Reviewer: James van Maanen
Ratings (out of five): **** 1/2
This could be the most important documentary of the year. Forget that: of the decade. You might say that it goes against conventional wisdom, except that what it goes against isn't wisdom, really: just conventional, follow-the-leader, lemming-like behavior in the quest for a feel-good quick fix. In any case, the film is going to be extremely unpopular among the powers-that-be in the corporate and medical world.
Pink Ribbons, Inc., the new documentary from Canadian film-maker Léa Pool, is likely to make those people apoplectic even a few minutes into the movie. Not that Pool or any of her many interviewees ever raises their voice. No. These people are quiet, concerned, informed -- and fed up. As you may be, too, once you've watched the movie in its entirety.
Believe me, I have nothing against the color pink or against ribbons in general. In fact, hearing the story of the woman, now elderly, who first came up with the idea of a ribbon as a symbol for breast cancer, proved both a heartening and appalling experience. Appalling because her initial ribbon was the color orange -- nothing wrong with that -- but when a very well-known corporation wanted to buy from her the right to own that ribbon and use it to hawk product and make money, she said no. And so, clever company that it was, it simply changed the color to pink. And that's how we've become stuck with pink products galore that would have you believe that they are all helping to fight breast cancer.
Are they not? Well, Pink Ribbons, Inc. shows us why they not only are not helping but may actually be hindering, as well. Pool and her researchers get down to the nub of things by pointing out how certain companies, while going "pink" to raise money to help fight breast cancer, are simultaneously manufacturing products that are linked to causing the disease.
This is capitalism run typically amok, and further encouraged by the huge commercial success of the entire "pink" campaign that has, as the movie so insightfully demonstrates, raised millions of dollars in the name of breast cancer -- very few of which are devoted to prevention of the disease or to the real education of the public, but rather go for "research" and that long promised "cure." As social critic Barbara Ehrenreich (who leads off this fine film) quietly explains, "The effect of the whole pink ribbon culture has been to drain and deflect the kind of militancy we had...." As the movie points out, with specifics that encompass psychology, sociology, economics and politics, the breast cancer movement has changed from activism to feel-good consumerism.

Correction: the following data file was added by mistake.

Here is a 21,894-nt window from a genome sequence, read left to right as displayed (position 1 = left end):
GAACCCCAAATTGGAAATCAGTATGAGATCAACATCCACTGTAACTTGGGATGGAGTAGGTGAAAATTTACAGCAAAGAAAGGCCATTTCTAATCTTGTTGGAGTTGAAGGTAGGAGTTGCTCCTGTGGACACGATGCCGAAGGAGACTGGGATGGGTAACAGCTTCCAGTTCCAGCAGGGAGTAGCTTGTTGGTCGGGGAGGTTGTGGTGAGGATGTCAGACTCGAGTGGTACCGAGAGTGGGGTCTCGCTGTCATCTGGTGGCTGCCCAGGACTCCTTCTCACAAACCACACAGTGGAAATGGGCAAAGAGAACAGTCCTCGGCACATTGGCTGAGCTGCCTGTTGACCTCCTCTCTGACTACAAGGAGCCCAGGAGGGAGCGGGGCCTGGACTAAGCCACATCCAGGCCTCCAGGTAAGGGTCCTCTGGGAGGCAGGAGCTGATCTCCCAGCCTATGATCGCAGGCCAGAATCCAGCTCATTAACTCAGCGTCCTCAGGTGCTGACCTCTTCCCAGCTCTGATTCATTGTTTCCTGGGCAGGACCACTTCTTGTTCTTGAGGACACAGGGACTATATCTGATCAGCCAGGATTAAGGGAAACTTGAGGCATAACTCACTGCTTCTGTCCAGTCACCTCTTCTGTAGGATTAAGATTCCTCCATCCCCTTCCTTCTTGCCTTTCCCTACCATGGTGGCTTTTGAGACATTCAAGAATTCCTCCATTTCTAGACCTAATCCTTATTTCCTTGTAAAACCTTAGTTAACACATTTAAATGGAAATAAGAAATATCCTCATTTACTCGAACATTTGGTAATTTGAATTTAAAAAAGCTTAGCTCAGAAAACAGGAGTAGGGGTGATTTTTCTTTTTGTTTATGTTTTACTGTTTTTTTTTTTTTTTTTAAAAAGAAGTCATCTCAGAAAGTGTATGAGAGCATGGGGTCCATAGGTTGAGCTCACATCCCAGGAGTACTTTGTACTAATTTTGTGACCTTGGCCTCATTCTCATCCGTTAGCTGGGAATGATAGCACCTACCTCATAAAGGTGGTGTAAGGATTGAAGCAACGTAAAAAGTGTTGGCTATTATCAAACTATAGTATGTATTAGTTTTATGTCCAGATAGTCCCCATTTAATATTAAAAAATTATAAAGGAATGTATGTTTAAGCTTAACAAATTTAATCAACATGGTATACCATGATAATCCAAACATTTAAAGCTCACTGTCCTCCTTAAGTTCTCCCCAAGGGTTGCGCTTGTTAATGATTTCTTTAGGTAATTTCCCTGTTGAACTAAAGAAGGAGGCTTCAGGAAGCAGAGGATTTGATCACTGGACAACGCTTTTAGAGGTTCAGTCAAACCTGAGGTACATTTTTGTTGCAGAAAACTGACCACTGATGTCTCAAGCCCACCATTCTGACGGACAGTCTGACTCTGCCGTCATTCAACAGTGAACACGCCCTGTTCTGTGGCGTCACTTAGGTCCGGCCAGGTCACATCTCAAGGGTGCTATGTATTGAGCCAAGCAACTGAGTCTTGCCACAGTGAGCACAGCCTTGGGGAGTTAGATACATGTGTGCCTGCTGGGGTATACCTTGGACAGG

We watch, aghast, as Pink seems to take over the world: from the expected Teddy Bears to food product (what Barbara A. Brenner, ex-Executive Director of Breast Cancer Action, says about a certain company's yogurt campaign is highly instructive, while what we learn about the Kentucky Fried Chicken campaign is downright shocking). Even Niagra Falls and the Empire State Building go pink! Starting back in the 1970s -- with the Reagan administration's push toward "private" and "business" solutions to health, social welfare and charity -- the film moves on to the Pink Campaign's selectively leaving out those women who are dying via Stage 4 Breast cancer (come on, this campaign is about surviving, not death!), quietly and effectively raising your hackles in the process.
By the time it gets to exactly where all the money raised for breast cancer actually goes, and why, and to the big pharmaceutical companies such as Eli Lily who appear to be working both sides of the street, you'll be ready to cry uncle. After watching this 97-minute documentary, I’ve come up with a couple of slight rhymes that I plan to live by from now on:
If it's pink, it'll likely stink
If there's a ribbon,
Or, to put it even more succinctly by quoting the objective of this compassionate, well-reasoned documentary: to persuade the word's citizenry to simply "Think before you pink."
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